You ask me to plow the ground! Shall I take a knife and tear my mother’s bosom? Then when I die she will not take me to her bosom to rest. You ask me to dig for stone! Shall I dig under her skin for her bones? Then when I die, I cannot enter her body to be born again. You ask me to cut grass and make hay and sell it, and be rich like white men! But how dare I cut off my mother’s hair?

He also considers the analogy of body-house-cosmos in some detail, and informs us, among other things, that “ritual nudity implies an atemporal model, a paradisal image.”

Throughout all this, the unconventional thing in his thesis is the rejection of any naturalistic explanations. For the religious man the sacral is prior to the natural. There is not something in sky, or stone, or sex that is intrinsically good and requires celebration. It is rather that any of these things may be the occasion of a hierophany—a manifestation of the sacred. In the introduction Mr. Eliade cites Rudolf Otto’s Idea of the Holy, with its emphasis upon the mysterium tremendum, the mysterium fascinans, the majesty of overwhelming power, the “wholly other” quality of the numinous. The truly religious man begins with this feeling for the holy, and uses it to interpret his entire cosmos. He does not artificially attach the holy to some pre-existent but impressive natural function.

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Some readers may wish to quarrel with this thesis, which appears quite early in the volume. But to this critic the most startling implication of Mr. Eliade’s exposition lies in the intent, finally, to eliminate all of the great historic religions. The author confesses soon enough his difficulties with Judaism and with Christianity. About half way along we learn that the doctrine of cosmic cycles in Hinduism is a desacralized affair, emptied of religious content. Eventually we are warned that “Greece, India, China do not take the Western intellectual beyond the sphere of complex and highly developed religions with a large written sacred literature. To know some part of these sacred literatures, to become familiar with some oriental or classical mythologies does not yet suffice for a comprehension of the mental universe of homo religiosus.”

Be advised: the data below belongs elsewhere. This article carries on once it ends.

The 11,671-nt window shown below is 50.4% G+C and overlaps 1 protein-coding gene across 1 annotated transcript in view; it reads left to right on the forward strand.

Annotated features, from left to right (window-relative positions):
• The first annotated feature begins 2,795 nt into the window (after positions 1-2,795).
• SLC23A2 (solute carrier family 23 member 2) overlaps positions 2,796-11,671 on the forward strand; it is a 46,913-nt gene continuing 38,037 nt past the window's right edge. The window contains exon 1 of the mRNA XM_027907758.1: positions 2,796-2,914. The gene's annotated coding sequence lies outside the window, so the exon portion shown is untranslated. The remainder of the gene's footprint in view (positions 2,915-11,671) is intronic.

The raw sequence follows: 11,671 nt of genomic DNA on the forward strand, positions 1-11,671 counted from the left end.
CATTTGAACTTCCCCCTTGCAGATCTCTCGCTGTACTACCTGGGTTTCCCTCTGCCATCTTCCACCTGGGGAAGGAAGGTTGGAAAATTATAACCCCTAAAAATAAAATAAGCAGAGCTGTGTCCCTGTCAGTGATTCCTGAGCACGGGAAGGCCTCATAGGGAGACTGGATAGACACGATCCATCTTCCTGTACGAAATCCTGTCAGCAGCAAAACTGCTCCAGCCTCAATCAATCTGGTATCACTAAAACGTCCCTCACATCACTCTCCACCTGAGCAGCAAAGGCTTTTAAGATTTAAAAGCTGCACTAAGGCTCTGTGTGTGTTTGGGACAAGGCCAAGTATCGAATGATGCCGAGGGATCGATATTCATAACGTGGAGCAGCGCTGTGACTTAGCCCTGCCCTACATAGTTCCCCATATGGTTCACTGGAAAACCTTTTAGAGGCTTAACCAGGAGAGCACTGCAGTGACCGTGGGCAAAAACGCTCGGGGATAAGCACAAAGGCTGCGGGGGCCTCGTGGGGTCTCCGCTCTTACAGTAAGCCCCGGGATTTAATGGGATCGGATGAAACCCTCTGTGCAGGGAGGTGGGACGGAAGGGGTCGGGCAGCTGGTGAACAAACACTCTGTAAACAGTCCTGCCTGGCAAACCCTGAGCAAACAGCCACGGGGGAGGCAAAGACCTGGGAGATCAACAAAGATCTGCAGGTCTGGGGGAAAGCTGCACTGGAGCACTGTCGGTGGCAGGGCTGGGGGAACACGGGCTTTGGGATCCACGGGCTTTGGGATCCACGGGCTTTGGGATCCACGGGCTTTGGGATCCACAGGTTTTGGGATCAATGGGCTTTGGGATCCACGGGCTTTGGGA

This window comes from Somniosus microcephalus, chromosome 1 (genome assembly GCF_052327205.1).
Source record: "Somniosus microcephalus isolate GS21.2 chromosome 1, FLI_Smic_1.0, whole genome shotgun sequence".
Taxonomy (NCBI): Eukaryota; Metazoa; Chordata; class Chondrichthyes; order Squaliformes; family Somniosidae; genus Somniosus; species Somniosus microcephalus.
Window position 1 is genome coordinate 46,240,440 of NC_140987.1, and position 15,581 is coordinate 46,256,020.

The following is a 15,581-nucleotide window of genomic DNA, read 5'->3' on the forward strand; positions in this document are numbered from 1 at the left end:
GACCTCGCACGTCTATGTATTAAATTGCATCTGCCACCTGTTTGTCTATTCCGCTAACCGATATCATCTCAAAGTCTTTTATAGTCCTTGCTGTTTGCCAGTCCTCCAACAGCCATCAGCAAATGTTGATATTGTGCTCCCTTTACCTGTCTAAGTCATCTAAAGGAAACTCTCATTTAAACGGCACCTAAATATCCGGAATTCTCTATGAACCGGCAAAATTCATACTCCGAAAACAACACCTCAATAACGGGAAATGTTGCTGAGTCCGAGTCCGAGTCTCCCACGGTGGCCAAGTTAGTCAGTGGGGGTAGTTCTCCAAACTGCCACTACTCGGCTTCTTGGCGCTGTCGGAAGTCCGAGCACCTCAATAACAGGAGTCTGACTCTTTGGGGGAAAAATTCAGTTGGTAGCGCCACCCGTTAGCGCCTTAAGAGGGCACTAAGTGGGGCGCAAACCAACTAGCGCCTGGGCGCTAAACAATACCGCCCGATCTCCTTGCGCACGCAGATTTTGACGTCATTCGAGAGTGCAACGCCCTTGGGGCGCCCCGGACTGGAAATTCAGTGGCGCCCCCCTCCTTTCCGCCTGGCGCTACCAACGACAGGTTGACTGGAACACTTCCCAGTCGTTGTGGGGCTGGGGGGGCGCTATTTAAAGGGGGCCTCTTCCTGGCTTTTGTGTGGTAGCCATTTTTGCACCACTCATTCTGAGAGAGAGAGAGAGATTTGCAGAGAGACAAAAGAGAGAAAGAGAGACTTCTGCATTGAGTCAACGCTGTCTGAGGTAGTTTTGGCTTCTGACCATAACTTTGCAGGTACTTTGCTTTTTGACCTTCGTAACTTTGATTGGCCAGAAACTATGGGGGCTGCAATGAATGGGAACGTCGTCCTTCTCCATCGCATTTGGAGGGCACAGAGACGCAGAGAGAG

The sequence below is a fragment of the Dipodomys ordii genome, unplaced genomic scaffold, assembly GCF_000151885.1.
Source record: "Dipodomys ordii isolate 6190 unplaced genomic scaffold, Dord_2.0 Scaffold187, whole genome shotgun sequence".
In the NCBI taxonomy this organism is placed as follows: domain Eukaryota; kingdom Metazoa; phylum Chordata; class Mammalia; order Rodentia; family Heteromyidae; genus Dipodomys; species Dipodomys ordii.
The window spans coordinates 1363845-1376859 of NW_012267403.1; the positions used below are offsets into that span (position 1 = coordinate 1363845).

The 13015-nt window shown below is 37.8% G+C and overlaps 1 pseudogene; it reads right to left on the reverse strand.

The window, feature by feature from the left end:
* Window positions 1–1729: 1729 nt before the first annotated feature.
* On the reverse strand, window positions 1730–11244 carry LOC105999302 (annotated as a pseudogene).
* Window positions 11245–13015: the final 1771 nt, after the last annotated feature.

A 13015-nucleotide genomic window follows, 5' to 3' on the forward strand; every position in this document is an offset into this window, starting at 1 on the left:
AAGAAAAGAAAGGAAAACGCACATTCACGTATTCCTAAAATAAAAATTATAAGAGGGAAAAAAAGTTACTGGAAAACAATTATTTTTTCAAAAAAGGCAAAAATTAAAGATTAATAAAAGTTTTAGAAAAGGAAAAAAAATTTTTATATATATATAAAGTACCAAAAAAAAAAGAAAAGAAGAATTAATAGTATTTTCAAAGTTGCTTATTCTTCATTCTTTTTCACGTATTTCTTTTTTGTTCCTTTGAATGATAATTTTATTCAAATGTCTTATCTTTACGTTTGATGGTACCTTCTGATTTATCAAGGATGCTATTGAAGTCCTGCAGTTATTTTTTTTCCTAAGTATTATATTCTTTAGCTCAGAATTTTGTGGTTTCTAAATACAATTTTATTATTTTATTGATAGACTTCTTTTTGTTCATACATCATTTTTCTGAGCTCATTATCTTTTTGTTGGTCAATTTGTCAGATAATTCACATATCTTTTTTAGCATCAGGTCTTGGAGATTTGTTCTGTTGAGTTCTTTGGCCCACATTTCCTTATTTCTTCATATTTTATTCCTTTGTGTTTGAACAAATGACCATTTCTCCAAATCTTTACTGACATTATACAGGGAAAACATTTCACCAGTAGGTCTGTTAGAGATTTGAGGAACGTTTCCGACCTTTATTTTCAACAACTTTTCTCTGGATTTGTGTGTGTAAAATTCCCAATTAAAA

What, then, is this “religious man,” who in effect has nothing to do with Moses, Mohammed, Jesus, Gautama, Confucius, or Zoroaster? Obviously he is something primordial, ahistorical, that existed before man began to become in any way significantly human. From the idea of the holy of this “religious man” not only must we delete any symbol of holiness as it is revealed in the historic faiths, but we must subtract those two things which Otto and all the mystics who follow him hold in contempt—i.e., man’s reason and man’s morality. If therefore modern man casts aside this view of the sacred, it is still a question whether he is rejecting religion, or making a first effort to discover it.

One may question the adequacy for our time of Mr. Eliade’s “religious man.” But that such a man once looked upon life in his own primitive way, and perhaps still peeps occasionally through the lids of a more sophisticated descendant, there can be no doubt. Mr. Eliade has written in simplicity and in beauty of the vision of that “religious man,” and so has allowed us the opportunity to enlarge our own imaginations.